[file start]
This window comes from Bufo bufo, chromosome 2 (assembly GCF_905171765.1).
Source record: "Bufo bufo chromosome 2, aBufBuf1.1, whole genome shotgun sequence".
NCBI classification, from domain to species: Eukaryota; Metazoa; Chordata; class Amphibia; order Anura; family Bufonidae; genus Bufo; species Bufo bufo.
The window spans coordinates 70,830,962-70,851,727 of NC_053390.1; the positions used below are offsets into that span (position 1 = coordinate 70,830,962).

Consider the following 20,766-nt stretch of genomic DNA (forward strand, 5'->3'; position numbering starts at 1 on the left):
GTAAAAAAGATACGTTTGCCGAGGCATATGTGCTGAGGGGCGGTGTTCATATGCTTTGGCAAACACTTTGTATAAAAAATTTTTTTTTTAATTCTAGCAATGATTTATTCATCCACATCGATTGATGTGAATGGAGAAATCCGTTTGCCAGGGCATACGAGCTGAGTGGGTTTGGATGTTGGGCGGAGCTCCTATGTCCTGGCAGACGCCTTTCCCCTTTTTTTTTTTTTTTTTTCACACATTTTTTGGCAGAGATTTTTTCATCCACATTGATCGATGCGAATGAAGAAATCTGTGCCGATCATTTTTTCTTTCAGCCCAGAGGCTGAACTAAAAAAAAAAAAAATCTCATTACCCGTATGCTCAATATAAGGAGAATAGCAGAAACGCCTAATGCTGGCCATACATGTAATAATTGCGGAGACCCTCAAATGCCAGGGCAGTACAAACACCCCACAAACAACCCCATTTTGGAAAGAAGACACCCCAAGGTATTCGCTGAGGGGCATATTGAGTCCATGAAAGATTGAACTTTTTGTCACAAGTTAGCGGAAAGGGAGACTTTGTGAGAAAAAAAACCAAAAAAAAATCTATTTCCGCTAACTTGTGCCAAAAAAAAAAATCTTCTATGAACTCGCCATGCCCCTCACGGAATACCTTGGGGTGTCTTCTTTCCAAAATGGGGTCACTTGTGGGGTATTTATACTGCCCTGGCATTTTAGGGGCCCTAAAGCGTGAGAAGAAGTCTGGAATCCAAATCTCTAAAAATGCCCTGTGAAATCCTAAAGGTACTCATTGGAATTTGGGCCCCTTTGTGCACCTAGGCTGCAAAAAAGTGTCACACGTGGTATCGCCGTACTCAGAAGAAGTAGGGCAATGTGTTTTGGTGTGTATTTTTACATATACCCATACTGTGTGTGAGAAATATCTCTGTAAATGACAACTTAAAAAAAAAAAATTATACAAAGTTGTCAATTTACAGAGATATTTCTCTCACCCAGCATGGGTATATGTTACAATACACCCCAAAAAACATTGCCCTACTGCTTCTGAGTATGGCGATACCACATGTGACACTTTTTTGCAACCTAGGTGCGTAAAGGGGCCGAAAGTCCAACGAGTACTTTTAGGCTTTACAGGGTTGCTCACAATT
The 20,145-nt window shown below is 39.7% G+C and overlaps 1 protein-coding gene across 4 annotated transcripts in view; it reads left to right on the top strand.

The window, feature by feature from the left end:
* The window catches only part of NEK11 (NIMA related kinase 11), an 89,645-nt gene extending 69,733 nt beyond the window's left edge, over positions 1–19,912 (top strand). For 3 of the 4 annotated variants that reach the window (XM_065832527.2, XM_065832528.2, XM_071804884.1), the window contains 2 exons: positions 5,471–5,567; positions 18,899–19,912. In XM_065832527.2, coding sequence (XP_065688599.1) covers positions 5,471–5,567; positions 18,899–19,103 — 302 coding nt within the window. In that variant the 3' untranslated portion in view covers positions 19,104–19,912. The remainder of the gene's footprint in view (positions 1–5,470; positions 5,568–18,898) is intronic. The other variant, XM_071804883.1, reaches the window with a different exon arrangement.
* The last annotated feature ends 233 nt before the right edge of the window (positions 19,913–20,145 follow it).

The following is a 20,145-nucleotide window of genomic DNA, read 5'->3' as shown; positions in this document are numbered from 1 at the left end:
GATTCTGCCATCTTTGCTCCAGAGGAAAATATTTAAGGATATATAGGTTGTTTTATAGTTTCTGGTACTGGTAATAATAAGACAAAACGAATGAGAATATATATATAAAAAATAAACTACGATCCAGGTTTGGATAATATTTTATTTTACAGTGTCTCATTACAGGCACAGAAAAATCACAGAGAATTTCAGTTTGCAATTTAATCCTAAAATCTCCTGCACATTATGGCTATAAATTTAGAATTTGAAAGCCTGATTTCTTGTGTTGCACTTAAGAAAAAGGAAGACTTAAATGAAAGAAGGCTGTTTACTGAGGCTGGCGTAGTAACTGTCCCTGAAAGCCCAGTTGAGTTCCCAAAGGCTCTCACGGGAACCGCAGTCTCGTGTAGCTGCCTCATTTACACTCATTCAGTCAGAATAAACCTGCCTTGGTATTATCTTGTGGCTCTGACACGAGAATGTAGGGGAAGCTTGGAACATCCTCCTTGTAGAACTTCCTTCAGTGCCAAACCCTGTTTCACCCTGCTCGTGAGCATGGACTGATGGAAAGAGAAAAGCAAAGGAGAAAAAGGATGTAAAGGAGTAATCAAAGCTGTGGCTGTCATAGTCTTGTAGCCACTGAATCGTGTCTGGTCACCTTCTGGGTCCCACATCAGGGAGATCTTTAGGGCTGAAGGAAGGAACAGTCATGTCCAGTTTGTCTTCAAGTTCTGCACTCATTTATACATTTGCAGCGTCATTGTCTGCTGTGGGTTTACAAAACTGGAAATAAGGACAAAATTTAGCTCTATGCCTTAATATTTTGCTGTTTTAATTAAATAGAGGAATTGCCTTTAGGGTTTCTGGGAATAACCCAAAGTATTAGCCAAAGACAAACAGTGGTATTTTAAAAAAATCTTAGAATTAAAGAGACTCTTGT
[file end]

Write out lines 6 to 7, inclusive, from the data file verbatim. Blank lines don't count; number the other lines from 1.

GTAAAAAAGATACGTTTGCCGAGGCATATGTGCTGAGGGGCGGTGTTCATATGCTTTGGCAAACACTTTGTATAAAAAATTTTTTTTTTAATTCTAGCAATGATTTATTCATCCACATCGATTGATGTGAATGGAGAAATCCGTTTGCCAGGGCATACGAGCTGAGTGGGTTTGGATGTTGGGCGGAGCTCCTATGTCCTGGCAGACGCCTTTCCCCTTTTTTTTTTTTTTTTTTCACACATTTTTTGGCAGAGATTTTTTCATCCACATTGATCGATGCGAATGAAGAAATCTGTGCCGATCATTTTTTCTTTCAGCCCAGAGGCTGAACTAAAAAAAAAAAAAATCTCATTACCCGTATGCTCAATATAAGGAGAATAGCAGAAACGCCTAATGCTGGCCATACATGTAATAATTGCGGAGACCCTCAAATGCCAGGGCAGTACAAACACCCCACAAACAACCCCATTTTGGAAAGAAGACACCCCAAGGTATTCGCTGAGGGGCATATTGAGTCCATGAAAGATTGAACTTTTTGTCACAAGTTAGCGGAAAGGGAGACTTTGTGAGAAAAAAAACCAAAAAAAAATCTATTTCCGCTAACTTGTGCCAAAAAAAAAAATCTTCTATGAACTCGCCATGCCCCTCACGGAATACCTTGGGGTGTCTTCTTTCCAAAATGGGGTCACTTGTGGGGTATTTATACTGCCCTGGCATTTTAGGGGCCCTAAAGCGTGAGAAGAAGTCTGGAATCCAAATCTCTAAAAATGCCCTGTGAAATCCTAAAGGTACTCATTGGAATTTGGGCCCCTTTGTGCACCTAGGCTGCAAAAAAGTGTCACACGTGGTATCGCCGTACTCAGAAGAAGTAGGGCAATGTGTTTTGGTGTGTATTTTTACATATACCCATACTGTGTGTGAGAAATATCTCTGTAAATGACAACTTAAAAAAAAAAAATTATACAAAGTTGTCAATTTACAGAGATATTTCTCTCACCCAGCATGGGTATATGTTACAATACACCCCAAAAAACATTGCCCTACTGCTTCTGAGTATGGCGATACCACATGTGACACTTTTTTGCAACCTAGGTGCGTAAAGGGGCCGAAAGTCCAACGAGTACTTTTAGGCTTTACAGGGTTGCTCACAATT
The 20,145-nt window shown below is 39.7% G+C and overlaps 1 protein-coding gene across 4 annotated transcripts in view; it reads left to right on the top strand.